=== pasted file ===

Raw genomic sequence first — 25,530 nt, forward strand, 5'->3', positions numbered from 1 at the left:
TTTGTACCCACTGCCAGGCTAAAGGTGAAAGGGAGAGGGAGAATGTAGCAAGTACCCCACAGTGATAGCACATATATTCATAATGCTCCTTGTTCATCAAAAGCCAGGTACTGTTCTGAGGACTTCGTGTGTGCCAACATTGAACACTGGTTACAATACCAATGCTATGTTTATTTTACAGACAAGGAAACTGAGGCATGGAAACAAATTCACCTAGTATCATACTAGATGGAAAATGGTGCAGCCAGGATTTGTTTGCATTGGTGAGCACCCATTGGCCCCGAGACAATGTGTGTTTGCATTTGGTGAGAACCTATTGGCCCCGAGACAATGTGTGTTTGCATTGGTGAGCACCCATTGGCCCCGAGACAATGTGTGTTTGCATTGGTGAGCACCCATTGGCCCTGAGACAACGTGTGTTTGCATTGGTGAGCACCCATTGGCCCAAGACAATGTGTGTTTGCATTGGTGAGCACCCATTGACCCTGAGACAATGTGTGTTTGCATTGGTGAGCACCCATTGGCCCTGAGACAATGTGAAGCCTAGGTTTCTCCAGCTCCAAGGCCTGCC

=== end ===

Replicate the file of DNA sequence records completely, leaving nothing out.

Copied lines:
Raw genomic sequence first — 25,530 nt, forward strand, 5'->3', positions numbered from 1 at the left:
TTTGTACCCACTGCCAGGCTAAAGGTGAAAGGGAGAGGGAGAATGTAGCAAGTACCCCACAGTGATAGCACATATATTCATAATGCTCCTTGTTCATCAAAAGCCAGGTACTGTTCTGAGGACTTCGTGTGTGCCAACATTGAACACTGGTTACAATACCAATGCTATGTTTATTTTACAGACAAGGAAACTGAGGCATGGAAACAAATTCACCTAGTATCATACTAGATGGAAAATGGTGCAGCCAGGATTTGTTTGCATTGGTGAGCACCCATTGGCCCCGAGACAATGTGTGTTTGCATTTGGTGAGAACCTATTGGCCCCGAGACAATGTGTGTTTGCATTGGTGAGCACCCATTGGCCCCGAGACAATGTGTGTTTGCATTGGTGAGCACCCATTGGCCCTGAGACAACGTGTGTTTGCATTGGTGAGCACCCATTGGCCCAAGACAATGTGTGTTTGCATTGGTGAGCACCCATTGACCCTGAGACAATGTGTGTTTGCATTGGTGAGCACCCATTGGCCCTGAGACAATGTGAAGCCTAGGTTTCTCCAGCTCCAAGGCCTGCC